Newly minted Senate Judiciary Committee Chairman Lindsey Graham (R-SC) wasted no time in bringing in right-wing conspiracy theories about FBI and Justice Department misconduct into the confirmation hearing of President Trump’s attorney general nominee William Barr, asking him to “clean up this place” should he be installed as the nation’s top cop.
Graham began by referencing a Jan. 11 New York Times article that reported that after the firing of FBI Director James Comey, the agency took the extraordinary step of opening a counterintelligence investigation into Trump for fear he was working against American interests for Russia.
“Are there rules about how you can do counterintelligence investigations?” Graham asked.
When Barr replied there were—in fact, they’re contained in official department guidelines—Graham asked if there were “checks and balances” if one was opened up against the president.
“Not outside of the FBI,” he said.
Graham replied, “Well, we need to look at that.”
He then moved on to conservative bête noires, former FBI lawyer Lisa Page and counterintelligence Special Agent Peter Strzok, reading to Barr their infamous text messages that disparaged then-candidate Trump.
“I was shocked when I saw them,” Barr said, when Graham asked his reaction to the texts.
“In terms of people that are actually enforcing the law, don’t we want to make sure they don’t have an agenda?” Graham asked.
“Please get the bottom of it, I promise you, we will protect the investigation but we’re relying upon you to clean this place up,” Graham said.
During his opening statement, Barr promised to enforce “special counsel regulations scrupulously and in good faith, and on my watch, Bob [Mueller] will be allowed to finish his work.”
When Graham asked Barr about his relationship with Mueller, Barr agreed the special counsel was fair-minded and a “good friend.”
“Do you believe Mr. Mueller would be involved in a witch hunt against anybody?” Graham asked.
“I don’t believe Mr. Mueller would be involved in a witch hunt,” Barr replied.
It wasn’t the only defense of his good friend that Barr provided. When Sen. Patrick Leahy (D-VT) asked if there were circumstances that would justify firing Mueller, Barr said it would be “unthinkable” that Mueller would commit misconduct warranting his removal, and said even if there was an argument that Mueller had, any hypothetical misdeed would have to be “pretty grave.”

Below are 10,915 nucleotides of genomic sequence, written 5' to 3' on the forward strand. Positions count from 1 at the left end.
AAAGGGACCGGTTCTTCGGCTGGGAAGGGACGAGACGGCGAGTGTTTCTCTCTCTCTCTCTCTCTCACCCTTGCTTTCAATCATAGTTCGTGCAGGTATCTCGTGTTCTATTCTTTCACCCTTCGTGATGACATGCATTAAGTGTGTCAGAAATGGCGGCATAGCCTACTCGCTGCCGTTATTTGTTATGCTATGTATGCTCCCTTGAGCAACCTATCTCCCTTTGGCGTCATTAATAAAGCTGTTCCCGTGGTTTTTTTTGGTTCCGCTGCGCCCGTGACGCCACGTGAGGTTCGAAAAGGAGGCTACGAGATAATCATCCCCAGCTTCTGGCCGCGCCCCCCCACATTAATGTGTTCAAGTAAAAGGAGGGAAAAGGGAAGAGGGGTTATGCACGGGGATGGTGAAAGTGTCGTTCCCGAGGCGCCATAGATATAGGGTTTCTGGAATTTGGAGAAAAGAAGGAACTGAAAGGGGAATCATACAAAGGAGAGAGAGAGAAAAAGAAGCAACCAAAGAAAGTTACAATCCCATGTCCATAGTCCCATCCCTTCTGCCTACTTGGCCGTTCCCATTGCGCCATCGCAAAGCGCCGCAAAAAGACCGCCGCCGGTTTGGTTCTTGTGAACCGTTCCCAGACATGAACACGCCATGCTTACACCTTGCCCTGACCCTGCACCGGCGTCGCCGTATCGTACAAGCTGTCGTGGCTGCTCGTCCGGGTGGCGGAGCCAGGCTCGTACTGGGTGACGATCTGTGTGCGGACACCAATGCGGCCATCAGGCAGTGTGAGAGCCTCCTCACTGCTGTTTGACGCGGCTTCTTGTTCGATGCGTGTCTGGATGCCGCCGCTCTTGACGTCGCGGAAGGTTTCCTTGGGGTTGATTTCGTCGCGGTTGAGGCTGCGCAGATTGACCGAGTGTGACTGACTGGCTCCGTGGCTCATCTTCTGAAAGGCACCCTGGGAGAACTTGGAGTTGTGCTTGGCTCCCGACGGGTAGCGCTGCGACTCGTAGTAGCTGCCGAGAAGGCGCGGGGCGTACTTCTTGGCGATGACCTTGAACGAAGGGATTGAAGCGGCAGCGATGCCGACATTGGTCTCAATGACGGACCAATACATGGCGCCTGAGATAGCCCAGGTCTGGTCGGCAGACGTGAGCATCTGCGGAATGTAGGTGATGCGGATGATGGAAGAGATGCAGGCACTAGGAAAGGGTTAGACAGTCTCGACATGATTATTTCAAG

Barr also backtracked from the implications of his now-infamous June 2018 memo that appeared to lambaste Mueller for investigating Trump over obstruction of justice. Under repeated questioning, Barr said he was speculating about Mueller’s theory of obstruction, rather than asserting what it in fact is.
“I was not calling Mueller grossly irresponsible,” Barr said. Asked by Sen. Dianne Feinstein (D-CA) if he received any nonpublic information about the Mueller probe, Barr hedged: “I don’t recall getting any confidential information about the investigation.”
Asked by Leahy if, as Trump attorney Rudy Giuliani suggested, Trump ought to get to “correct” Mueller’s investigative report, Barr replied: “That will not happen.”
The former and perhaps next attorney general also confirmed that he had discussed joining Trump’s personal defense team in June 2017—but decided to turn the president down.
At the behest of David Freedman, then as now the U.S. ambassador to Israel, Barr agreed to meet with Trump at the White House. It was the month after Trump had fired FBI Director Jim Comey and the deputy attorney general, Rod Rosenstein, had appointed Mueller as special counsel. Barr said he had already made up his mind to avoid what he called the “burden” of representing Trump, who asked him for his assessment of Mueller.
“He’s a straight shooter and should be dealt with as such,” Barr recalled telling Trump. Trump took his phone number and, Barr said, they didn’t interact until Trump offered him the leadership of the Justice Department.
With his memo on the Mueller probe a critical factor in his confirmation hearing, Barr archly dismissed as “ludicrous” that he penned it to seek a job in the administration.
“If I wanted the job and was going after it, there are more effective ways than writing an 18-page” memorandum for a president whom Graham at one point noted was more of a “one-pager” sort of person.